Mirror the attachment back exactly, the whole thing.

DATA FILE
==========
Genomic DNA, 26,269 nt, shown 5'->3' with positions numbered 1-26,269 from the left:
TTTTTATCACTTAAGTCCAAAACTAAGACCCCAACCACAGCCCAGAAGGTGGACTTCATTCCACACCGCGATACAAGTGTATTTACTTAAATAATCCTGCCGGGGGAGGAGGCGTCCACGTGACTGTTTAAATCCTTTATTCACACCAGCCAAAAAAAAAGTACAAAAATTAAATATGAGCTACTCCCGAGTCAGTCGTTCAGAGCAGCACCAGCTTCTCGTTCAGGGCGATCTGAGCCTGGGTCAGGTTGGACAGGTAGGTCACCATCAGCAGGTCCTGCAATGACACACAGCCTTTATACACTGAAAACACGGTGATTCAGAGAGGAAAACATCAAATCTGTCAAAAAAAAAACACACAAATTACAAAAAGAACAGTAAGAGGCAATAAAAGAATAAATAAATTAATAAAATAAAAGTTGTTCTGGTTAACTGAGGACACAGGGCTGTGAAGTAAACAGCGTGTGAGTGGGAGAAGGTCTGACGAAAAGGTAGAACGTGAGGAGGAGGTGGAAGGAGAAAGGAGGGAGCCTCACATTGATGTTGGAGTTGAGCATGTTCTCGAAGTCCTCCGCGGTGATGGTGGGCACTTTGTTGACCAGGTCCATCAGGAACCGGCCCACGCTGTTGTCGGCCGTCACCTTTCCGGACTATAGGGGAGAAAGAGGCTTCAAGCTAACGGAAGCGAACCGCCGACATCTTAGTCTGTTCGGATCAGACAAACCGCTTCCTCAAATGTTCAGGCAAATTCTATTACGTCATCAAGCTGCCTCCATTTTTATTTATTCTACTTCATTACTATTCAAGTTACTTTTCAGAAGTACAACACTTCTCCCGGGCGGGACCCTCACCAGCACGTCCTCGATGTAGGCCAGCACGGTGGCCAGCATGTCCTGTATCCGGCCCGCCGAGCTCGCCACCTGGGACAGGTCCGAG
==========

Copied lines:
Genomic DNA, 26,269 nt, shown 5'->3' with positions numbered 1-26,269 from the left:
TTTTTATCACTTAAGTCCAAAACTAAGACCCCAACCACAGCCCAGAAGGTGGACTTCATTCCACACCGCGATACAAGTGTATTTACTTAAATAATCCTGCCGGGGGAGGAGGCGTCCACGTGACTGTTTAAATCCTTTATTCACACCAGCCAAAAAAAAAGTACAAAAATTAAATATGAGCTACTCCCGAGTCAGTCGTTCAGAGCAGCACCAGCTTCTCGTTCAGGGCGATCTGAGCCTGGGTCAGGTTGGACAGGTAGGTCACCATCAGCAGGTCCTGCAATGACACACAGCCTTTATACACTGAAAACACGGTGATTCAGAGAGGAAAACATCAAATCTGTCAAAAAAAAAACACACAAATTACAAAAAGAACAGTAAGAGGCAATAAAAGAATAAATAAATTAATAAAATAAAAGTTGTTCTGGTTAACTGAGGACACAGGGCTGTGAAGTAAACAGCGTGTGAGTGGGAGAAGGTCTGACGAAAAGGTAGAACGTGAGGAGGAGGTGGAAGGAGAAAGGAGGGAGCCTCACATTGATGTTGGAGTTGAGCATGTTCTCGAAGTCCTCCGCGGTGATGGTGGGCACTTTGTTGACCAGGTCCATCAGGAACCGGCCCACGCTGTTGTCGGCCGTCACCTTTCCGGACTATAGGGGAGAAAGAGGCTTCAAGCTAACGGAAGCGAACCGCCGACATCTTAGTCTGTTCGGATCAGACAAACCGCTTCCTCAAATGTTCAGGCAAATTCTATTACGTCATCAAGCTGCCTCCATTTTTATTTATTCTACTTCATTACTATTCAAGTTACTTTTCAGAAGTACAACACTTCTCCCGGGCGGGACCCTCACCAGCACGTCCTCGATGTAGGCCAGCACGGTGGCCAGCATGTCCTGTATCCGGCCCGCCGAGCTCGCCACCTGGGACAGGTCCGAG